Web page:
Homes today are constructed with energy efficiency in mind. This includes extra insulation and tightly sealed doors and windows to keep energy bills reasonable. While this is great for your heating and cooling bill, it’s not so good for your indoor air quality.
Because air has decreased chances to escape, chemicals can accumulate and decrease your home’s indoor air quality. In actuality, your home’s air can actually be 2–5 times more unhealthy than the outdoors, according to the EPA. That’s not good for anyone, but it’s specifically detrimental for family members with allergies, asthma, other respiratory conditions or heart disease.
Let’s review some of these common substances and how you can enhance your home’s indoor air quality.
6 Routine Pollutants that Influence Indoor Air Quality
When you visualize pollutants, you could think about smog or tobacco smoke. But many substances that impact your air quality are common products. These things contain chemicals known as volatile organic compounds, or VOCs.
- Cleaning products, such as aerosol sprays, bleach and window cleaner.
- Personal care products, including hairspray, perfume and nail products.
- Candles and air fresheners.
- Formaldehyde, which is often used in plastic, foam and particleboard products.
- Furniture, window treatments and carpet, especially when they’re brand new.
- Paints and stains.
Other common pollutants include:
- Pet dander
Symptoms of VOC Exposure
Some people are more sensitive to VOCs than others. The EPA says symptoms of VOC exposure include:
- Irritated eyes, nose or throat
In bad cases, the EPA says VOCs are linked to respiratory and heart diseases.
4 Ways to Improve Your Residence’s Indoor Air Quality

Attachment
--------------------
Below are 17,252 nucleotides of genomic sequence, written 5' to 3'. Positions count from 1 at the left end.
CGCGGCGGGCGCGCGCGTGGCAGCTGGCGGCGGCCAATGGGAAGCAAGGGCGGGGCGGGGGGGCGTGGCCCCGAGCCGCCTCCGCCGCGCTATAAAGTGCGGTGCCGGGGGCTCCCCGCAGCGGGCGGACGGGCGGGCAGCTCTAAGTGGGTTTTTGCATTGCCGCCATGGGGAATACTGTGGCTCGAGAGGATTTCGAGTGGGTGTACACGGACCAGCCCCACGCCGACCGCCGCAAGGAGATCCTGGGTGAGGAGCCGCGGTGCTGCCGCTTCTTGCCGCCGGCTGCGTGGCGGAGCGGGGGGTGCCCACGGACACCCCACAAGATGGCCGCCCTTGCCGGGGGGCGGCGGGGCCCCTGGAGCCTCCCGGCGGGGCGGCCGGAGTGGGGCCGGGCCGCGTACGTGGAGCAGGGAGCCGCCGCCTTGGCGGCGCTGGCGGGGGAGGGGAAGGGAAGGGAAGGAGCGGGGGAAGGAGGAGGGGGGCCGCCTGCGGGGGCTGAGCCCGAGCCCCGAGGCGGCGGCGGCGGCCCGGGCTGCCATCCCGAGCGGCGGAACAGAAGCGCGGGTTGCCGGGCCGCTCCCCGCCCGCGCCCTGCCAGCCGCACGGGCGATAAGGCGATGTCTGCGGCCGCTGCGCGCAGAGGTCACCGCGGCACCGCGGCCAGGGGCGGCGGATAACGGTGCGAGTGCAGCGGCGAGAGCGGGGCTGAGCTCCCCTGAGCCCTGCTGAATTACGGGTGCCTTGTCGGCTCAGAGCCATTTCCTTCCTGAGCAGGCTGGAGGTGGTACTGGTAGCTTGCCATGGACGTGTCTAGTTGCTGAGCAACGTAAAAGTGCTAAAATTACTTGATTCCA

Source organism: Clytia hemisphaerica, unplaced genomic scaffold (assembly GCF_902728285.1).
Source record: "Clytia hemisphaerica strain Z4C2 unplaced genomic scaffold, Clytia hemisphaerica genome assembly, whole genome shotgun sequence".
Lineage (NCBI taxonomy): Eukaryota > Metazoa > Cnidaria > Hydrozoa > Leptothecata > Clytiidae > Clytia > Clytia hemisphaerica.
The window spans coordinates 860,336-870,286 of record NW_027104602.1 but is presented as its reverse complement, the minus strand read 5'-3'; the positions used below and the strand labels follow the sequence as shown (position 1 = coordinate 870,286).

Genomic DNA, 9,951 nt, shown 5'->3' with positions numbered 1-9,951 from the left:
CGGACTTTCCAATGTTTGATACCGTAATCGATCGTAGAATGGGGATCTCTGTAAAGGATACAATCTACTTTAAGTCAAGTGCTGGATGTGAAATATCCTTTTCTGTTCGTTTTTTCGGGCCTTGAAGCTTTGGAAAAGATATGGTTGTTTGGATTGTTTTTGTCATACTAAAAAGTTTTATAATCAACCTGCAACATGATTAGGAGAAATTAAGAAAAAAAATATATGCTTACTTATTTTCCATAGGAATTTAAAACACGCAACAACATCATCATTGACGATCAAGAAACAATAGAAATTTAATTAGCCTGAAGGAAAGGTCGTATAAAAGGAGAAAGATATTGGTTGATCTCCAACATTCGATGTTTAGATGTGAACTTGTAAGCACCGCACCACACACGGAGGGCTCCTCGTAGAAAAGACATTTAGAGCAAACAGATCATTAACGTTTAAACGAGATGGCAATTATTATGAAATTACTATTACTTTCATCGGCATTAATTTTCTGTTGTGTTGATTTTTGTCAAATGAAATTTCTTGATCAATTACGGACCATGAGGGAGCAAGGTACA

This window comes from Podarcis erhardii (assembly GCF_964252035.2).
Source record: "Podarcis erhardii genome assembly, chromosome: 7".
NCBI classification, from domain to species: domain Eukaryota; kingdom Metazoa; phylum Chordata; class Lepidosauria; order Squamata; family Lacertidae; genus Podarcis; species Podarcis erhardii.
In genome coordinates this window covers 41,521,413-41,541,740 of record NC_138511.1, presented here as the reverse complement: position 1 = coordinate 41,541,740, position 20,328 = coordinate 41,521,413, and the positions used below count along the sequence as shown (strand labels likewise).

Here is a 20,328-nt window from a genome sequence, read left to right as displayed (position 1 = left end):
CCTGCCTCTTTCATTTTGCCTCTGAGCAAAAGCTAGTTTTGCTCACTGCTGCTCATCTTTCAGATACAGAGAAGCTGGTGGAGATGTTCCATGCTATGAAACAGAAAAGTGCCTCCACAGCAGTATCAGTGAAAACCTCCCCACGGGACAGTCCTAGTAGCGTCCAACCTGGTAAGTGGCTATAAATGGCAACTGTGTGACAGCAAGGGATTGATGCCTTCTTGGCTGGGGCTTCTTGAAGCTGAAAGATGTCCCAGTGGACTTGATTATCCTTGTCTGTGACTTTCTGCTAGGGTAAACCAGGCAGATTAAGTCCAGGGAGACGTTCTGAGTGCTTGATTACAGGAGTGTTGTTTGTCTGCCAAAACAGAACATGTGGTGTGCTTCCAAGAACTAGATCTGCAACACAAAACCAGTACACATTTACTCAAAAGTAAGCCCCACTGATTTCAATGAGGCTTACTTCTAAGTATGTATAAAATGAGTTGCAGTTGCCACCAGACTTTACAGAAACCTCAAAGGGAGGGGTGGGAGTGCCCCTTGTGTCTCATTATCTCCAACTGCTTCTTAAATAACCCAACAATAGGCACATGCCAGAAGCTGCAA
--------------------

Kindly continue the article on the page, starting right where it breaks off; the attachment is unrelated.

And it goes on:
It isn’t complicated to enhance your home’s air quality. Here are a couple of suggestions from Harvard Medical School:
1. Clean Your Home Regularly
Regularly cleaning and washing surfaces that attract allergens, such as furniture, carpet and bedding, will help cut down on dust, dust mites and pet dander in your residence.
2. Routinely Change Your Air Filter
This critical filter keeps your home comfy and air healthy. How often you should change your air filter depends on the kind of filter you have. Flat filters should be swapped monthly, while pleated filters should be changed every three months. If you’re unsure if your filter should be replaced, pull it out and tilt it to the light. Replace it if you can’t see light through it.
If someone in your residence deals with allergies or asthma, we suggest choosing a filter with a better MERV rating. The greater the number this is, the better your filter is at removing contaminants.
3. Maximize Natural Ventilation
Keep fresh air moving by opening windows whenever the weather allows. We also recommend running exhaust fans in your bathroom and kitchen frequently to get rid of pollutants and draw in more fresh air.
4. Talk with Our Indoor Air Quality Pros
From whole-home air purifiers, Midway Services has a solution to help your loved ones breathe more freely. We’ll help you select the best option during your free home comfort assessment. Reach us at 727-219-2471 to request yours now!